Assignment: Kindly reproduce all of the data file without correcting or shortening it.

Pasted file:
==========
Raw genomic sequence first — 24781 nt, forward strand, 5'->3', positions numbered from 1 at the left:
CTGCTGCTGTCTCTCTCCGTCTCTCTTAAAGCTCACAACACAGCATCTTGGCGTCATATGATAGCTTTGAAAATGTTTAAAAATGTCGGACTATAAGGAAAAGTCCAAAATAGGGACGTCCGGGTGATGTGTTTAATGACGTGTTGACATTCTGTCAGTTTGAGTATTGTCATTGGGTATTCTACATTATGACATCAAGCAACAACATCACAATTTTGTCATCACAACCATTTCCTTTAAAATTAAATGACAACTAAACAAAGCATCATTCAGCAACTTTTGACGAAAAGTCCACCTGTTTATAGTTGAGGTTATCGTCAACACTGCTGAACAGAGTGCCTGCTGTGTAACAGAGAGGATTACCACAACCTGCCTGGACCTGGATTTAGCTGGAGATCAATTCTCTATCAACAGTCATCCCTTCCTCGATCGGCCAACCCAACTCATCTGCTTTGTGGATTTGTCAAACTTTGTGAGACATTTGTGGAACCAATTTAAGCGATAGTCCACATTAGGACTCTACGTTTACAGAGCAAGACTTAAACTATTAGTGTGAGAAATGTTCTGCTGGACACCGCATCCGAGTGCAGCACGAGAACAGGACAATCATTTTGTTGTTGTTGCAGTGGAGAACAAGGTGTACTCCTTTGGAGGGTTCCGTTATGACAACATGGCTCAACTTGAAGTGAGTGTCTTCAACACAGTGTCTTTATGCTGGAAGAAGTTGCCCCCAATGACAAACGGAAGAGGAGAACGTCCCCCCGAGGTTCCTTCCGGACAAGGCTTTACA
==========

Raw genomic sequence first — 24781 nt, forward strand, 5'->3', positions numbered from 1 at the left:
CTGCTGCTGTCTCTCTCCGTCTCTCTTAAAGCTCACAACACAGCATCTTGGCGTCATATGATAGCTTTGAAAATGTTTAAAAATGTCGGACTATAAGGAAAAGTCCAAAATAGGGACGTCCGGGTGATGTGTTTAATGACGTGTTGACATTCTGTCAGTTTGAGTATTGTCATTGGGTATTCTACATTATGACATCAAGCAACAACATCACAATTTTGTCATCACAACCATTTCCTTTAAAATTAAATGACAACTAAACAAAGCATCATTCAGCAACTTTTGACGAAAAGTCCACCTGTTTATAGTTGAGGTTATCGTCAACACTGCTGAACAGAGTGCCTGCTGTGTAACAGAGAGGATTACCACAACCTGCCTGGACCTGGATTTAGCTGGAGATCAATTCTCTATCAACAGTCATCCCTTCCTCGATCGGCCAACCCAACTCATCTGCTTTGTGGATTTGTCAAACTTTGTGAGACATTTGTGGAACCAATTTAAGCGATAGTCCACATTAGGACTCTACGTTTACAGAGCAAGACTTAAACTATTAGTGTGAGAAATGTTCTGCTGGACACCGCATCCGAGTGCAGCACGAGAACAGGACAATCATTTTGTTGTTGTTGCAGTGGAGAACAAGGTGTACTCCTTTGGAGGGTTCCGTTATGACAACATGGCTCAACTTGAAGTGAGTGTCTTCAACACAGTGTCTTTATGCTGGAAGAAGTTGCCCCCAATGACAAACGGAAGAGGAGAACGTCCCCCCGAGGTTCCTTCCGGACAAGGCTTTACA